Designers and developers are reimagining how apps might look on the home button-less iPhone 8 (AAPL)

iPhone 8 VHB [2]

Developer Steve Troughton Smith has been digging inside the leaked iOS code Apple inadvertently released with the HomePod software, and found proof that the “iPhone 8” will replace the device’s signature home button with a virtual key.

Now, designers and developers are using Apple’s schematics to recreate the iPhone 8 software’s supposed appearance, as well as how apps might look when the virtual home button’s area is added to the device’s screen real estate at the bottom.

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Maksim Petriv, an Interactive UI and UX designer at New York firm Design Hunt, tried to reimagine popular apps like Instagram, Twitter, and Spotify, as well as Apple’s own Music service.

In addition to that, he recreated the iOS lock screen, which hides the virtual home indicator entirely, as well as Siri, that makes use of the space with its redesigned iOS 11 look.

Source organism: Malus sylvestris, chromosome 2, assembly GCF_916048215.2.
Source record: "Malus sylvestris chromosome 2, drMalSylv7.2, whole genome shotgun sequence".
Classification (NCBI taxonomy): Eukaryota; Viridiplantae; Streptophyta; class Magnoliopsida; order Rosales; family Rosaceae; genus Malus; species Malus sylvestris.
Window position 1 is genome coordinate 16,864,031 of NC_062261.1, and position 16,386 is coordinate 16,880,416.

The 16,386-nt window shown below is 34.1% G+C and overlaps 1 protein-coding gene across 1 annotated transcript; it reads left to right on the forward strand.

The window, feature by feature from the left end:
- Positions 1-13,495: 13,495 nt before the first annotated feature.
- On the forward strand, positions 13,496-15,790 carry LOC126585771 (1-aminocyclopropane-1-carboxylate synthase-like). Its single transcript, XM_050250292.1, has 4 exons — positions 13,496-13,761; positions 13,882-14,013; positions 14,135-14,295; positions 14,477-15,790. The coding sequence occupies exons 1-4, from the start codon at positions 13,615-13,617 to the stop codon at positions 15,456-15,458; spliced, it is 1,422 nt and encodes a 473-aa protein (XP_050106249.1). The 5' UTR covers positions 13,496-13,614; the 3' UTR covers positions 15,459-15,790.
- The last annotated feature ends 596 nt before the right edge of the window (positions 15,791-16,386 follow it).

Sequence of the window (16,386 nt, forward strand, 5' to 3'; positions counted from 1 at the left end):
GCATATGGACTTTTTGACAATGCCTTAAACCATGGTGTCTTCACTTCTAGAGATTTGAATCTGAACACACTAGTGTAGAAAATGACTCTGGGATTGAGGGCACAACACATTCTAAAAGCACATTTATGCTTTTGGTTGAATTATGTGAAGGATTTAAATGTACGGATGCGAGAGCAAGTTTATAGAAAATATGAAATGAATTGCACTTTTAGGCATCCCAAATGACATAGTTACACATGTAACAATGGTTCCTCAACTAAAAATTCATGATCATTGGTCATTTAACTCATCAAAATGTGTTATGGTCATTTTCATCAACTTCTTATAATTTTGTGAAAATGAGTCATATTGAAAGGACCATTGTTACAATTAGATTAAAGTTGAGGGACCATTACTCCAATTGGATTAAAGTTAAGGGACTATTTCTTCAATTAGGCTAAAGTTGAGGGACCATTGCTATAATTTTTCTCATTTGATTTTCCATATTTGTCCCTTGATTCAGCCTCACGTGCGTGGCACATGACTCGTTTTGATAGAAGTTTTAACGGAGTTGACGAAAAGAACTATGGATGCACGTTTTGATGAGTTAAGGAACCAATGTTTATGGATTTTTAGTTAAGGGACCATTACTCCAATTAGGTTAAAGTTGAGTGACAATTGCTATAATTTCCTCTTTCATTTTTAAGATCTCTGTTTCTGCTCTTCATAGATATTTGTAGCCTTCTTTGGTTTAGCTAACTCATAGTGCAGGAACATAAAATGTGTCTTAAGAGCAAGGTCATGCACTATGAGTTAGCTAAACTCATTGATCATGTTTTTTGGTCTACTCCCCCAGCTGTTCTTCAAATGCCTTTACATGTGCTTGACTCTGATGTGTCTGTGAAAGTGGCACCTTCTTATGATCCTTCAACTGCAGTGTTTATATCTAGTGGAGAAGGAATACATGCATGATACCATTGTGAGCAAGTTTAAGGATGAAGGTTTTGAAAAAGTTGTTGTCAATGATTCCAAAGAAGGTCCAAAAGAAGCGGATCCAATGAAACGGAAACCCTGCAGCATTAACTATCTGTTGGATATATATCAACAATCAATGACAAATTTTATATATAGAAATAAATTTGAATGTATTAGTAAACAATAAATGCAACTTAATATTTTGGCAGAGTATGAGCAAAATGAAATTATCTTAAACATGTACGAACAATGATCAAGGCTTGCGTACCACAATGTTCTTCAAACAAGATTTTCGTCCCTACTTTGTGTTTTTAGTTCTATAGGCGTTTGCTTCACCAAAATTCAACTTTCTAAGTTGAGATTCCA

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Another Twitter user, Rutherling, posted a video — retweeted by Troughton Smith — in which he shows a virtual mockup of the iPhone 8 version of iOS 11.

The home screen is familiar to the one all iOS devices use now, with apps stacked at the top and a dock at the bottom. However, the presence of a virtual home button underneath makes it look as if the dock is sitting on top of it.

When the user taps on an app, the mockup software opens it up as a card, which seemingly floats above the home screen (you can still see the wallpaper underneath, at the sides of the home button’s area).

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This, however, doesn’t match with what Troughton Smith was saying yesterday; he claimed that the APIs he scanned showed evidence that apps would open full screen, potentially making the home button disappear entirely (like in games, for instance).

If the home button does stay in place, the surrounding area should bleed with the navigation tabs immediately above it, but developers may have to tweak the app’s code manually in order to achieve the seamless look. Rutherling’s solution could show how an app might look by default before any change is made.

In addition to that, Troughton Smith posited yet another solution to the new iPhone’s interface conundrum, which however seems unlikely.

“Apple does like symmetry. If it weren’t for the iPhone glyph I might even suggest that the home button could look identical to the notch,” he tweeted. “A notch on the top, and a notch on the bottom. But I’m against blacking out the home button area entirely, personally.”

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